Accio fire extinguisher.
You want to burn your "Harry Potter" books and movies because you don't agree with J.K. Rowling's political views?
Go ahead, Rowling said on Twitter. But be careful with the flaming DVDs — the fumes "might be toxic," she wrote.
Rowling drew a storm of controversy after speaking out against the U.S. immigration order that has banned Syrian refugees indefinitely, and put the immigration status of many others into question. She likened tactics she was hearing about at U.S. airports to stories told by political prisoners.
Not all of her 9.4 million Twitter followers were happy with her critical stance of the U.S. government and President Donald Trump. But Rowling responded with her trademark pith, even as followers told her that their "Potter" books were in flames.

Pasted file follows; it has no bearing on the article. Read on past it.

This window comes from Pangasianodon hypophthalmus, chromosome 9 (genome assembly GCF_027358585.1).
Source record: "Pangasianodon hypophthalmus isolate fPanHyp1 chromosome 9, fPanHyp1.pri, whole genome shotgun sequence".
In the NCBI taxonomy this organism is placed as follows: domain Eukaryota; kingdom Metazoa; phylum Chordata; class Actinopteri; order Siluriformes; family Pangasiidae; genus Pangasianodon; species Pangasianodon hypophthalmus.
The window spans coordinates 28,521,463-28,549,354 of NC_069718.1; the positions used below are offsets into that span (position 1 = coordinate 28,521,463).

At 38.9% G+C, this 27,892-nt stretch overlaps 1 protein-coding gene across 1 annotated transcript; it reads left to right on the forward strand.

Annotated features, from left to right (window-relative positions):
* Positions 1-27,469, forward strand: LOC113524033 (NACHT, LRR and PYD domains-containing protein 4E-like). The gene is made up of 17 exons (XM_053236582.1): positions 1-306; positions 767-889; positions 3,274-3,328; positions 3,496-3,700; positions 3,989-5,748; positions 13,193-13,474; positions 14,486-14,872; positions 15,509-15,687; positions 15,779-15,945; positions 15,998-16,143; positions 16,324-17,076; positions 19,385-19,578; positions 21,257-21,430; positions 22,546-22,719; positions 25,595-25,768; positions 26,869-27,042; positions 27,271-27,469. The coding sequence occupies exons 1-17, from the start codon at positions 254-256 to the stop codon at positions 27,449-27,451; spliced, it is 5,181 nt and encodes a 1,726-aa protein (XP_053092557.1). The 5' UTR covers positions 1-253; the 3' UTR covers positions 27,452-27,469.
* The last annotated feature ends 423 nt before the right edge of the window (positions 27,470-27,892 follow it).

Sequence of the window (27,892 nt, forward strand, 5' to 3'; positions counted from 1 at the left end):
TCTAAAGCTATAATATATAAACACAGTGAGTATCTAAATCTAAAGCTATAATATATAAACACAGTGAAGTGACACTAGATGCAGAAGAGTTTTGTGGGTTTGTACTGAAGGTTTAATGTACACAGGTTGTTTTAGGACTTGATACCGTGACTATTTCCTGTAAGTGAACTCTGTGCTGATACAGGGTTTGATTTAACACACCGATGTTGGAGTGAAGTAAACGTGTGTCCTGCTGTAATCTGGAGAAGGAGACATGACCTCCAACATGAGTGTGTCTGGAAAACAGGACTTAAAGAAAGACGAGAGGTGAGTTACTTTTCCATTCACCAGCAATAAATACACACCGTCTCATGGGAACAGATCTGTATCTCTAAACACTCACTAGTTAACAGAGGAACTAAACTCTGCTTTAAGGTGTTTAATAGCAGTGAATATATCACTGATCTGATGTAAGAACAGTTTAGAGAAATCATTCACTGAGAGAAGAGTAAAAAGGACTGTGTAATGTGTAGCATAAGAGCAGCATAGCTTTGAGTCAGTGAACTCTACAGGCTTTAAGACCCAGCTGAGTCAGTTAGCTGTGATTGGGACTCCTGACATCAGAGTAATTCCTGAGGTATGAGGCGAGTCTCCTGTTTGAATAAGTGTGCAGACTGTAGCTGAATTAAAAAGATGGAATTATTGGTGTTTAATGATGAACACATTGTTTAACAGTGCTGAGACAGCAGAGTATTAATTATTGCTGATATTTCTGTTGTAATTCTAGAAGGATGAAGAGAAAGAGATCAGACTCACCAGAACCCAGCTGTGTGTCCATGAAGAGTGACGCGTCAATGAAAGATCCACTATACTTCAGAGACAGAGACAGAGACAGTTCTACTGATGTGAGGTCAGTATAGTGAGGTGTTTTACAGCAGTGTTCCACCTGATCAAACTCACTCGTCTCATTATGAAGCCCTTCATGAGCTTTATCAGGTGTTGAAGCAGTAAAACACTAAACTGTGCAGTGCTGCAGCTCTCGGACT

Rowling, who is British, has never been shy with sharing her opinions on the social media platform, even when told to "stay out of politics" by someone with the Twitter name "Mr. America."
"In free countries anyone can talk politics," she wrote.
This isn't the first time Rowling has taken on Trump; during the campaign, she Tweeted several critical statements about him.
Independent of Rowling, the "Potter" books have played an odd role in American politics all year: During the campaign, Sen. Elizabeth Warren compared Trump to a Death Eater — a member of Voldemort's army of dark wizards in the books.
(Rabid fans know that Moaning Myrtle's full name was revealed to be Myrtle Elizabeth Warren — but Rowling said it was pure coincidence, and not a nod to the senator.)
And a study by University of Pennsylvania professor Diana Mutz, who surveyed 1,200 subjects, found that people who had read the "Potter" series were more likely to dislike Trump.
"I think a lot of the identification of Trump's dominating kind of politics is something people associate with Voldemort," Mutz told Time Magazine.
Rowling isn't the only author sharing political views on Twitter, but she is certainly one of the most visible. With a net worth of roughly a billion, and at least 450 million books sold worldwide, the controversy isn't likely to touch her popularity, or her bottom line.